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Contactless pay is more popular during the pandemic

Cash and coins are limited at many retailers because of the coronavirus and people not using them. A new, touchless way to pay is a more popular and safe choice.

We have already gone mostly cashless with credit and debit cards. Now those too might be payments of the past.

“That card reader is seeing more use than ever before and everyone’s got to go through the checkout,” said Greg Mahnken, a credit industry analyst with Credit Card Insider. “It’s a spot where not only is it a high touch point, but you don’t know who’s been there before.”

Contactless or mobile pay eliminates any touching.

“Nine times out of ten, when you tap your phone, you’re not going to have to any sort of interaction with a card machine,” said Mahnken. “You’re not going to have to type in a pin for debit card. You’re not going to have to sign.”

“Basically, I can take my phone, touch a register that’s ready to use it and the payment is done so as not to touch anything,” said Don Bush with Chargebacks 911. “Nothing has to be cleaned. It makes it easy.”

Contactless pay emits a low frequency radio signal from a credit card or cell phone to complete a purchase. Experts said it is just as safe as using a regular credit card, but use it only after putting protections in place.

 “Whether it’s a fingerprint or face ID or a pin of some kind, you cannot use mobile payment without having a security lock on your phone,” said Mahnken.

That is because there is a slight risk of someone stealing your credit card information using radio frequency identification or RFID skimming.

“It’s kind of high effort compared to other types of fraud,” said Mahnken. “A thief would have to be very close to you or they have to have a device very close to your card in order to get your card information wirelessly. That usually happens on very crowded spaces like public transit or at a concert or crowded bar or something like that. With a pandemic, none of that’s really happening right now.  People are keeping their distance and for good reason. That pretty much eliminates the threat right now.”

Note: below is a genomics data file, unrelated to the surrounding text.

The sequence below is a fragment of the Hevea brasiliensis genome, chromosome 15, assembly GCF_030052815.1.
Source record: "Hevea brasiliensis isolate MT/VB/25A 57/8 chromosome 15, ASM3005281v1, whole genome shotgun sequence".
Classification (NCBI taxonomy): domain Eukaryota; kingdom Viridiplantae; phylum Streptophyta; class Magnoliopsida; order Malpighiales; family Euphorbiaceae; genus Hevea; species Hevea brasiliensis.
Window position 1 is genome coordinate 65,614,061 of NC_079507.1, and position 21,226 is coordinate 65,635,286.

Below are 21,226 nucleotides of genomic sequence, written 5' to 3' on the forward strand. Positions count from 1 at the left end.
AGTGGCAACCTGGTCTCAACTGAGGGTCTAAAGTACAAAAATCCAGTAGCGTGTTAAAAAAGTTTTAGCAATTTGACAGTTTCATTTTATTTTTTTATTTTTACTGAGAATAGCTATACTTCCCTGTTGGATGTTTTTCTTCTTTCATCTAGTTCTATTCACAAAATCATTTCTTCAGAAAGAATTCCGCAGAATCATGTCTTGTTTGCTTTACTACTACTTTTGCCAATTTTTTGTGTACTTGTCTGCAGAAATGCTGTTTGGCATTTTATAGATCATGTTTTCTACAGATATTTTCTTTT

You can block RFID skimming of a credit card with a wallet that has RFID blocking or a foil card sleeve. Yet, wrapping your card in aluminum foil will also keep your card safe.

Next, always check your statements to make sure the purchases are yours.

 “The nice thing about digital, you go look at your statement every day,” said Don Bush. “You don’t have to wait until the end of the month.”

Contact your bank or phone company to put a lock on your card or device immediately if you lose either, but know your card number does not exist on them.

“That’s something you can do immediately,” said Bush. “They don’t have to turn your service off or turn your contract off. You can say ‘let’s ping it, see if I know where it is.’ You’ve got that find my phone feature. They’ll let you do some of those things first to see if you left it in your car, another pair of pants or something like that, but once you’ve determined that is has been truly lost or stolen, all that’s in place to take care of.”

 “The information that is broadcast as your pay is never your actual payment details,” said Mahnken. “So even if a thief were to get that card information. It’s useless. It’s a one-time use and it’s authorized only for that one payment.”

Plus, contactless pay keeps all the safety features of a normal credit card.

 “They will protect you from fraudulent purchase,” said Bush. “Let your bank know as soon as possible. They’ll cancel that card. They’ll send you another one. It’ll take a few days. It’s a bit of an inconvenience.”

Coronavirus has changed many of our routines. Now it could change the way we pay.

Your credit card might already be set up for contactless pay. It would have a Wi-Fi symbol on the card if it does. Otherwise, check with your credit card issuer to see if contactless pay is an option for you. Learn more about contactless pay here.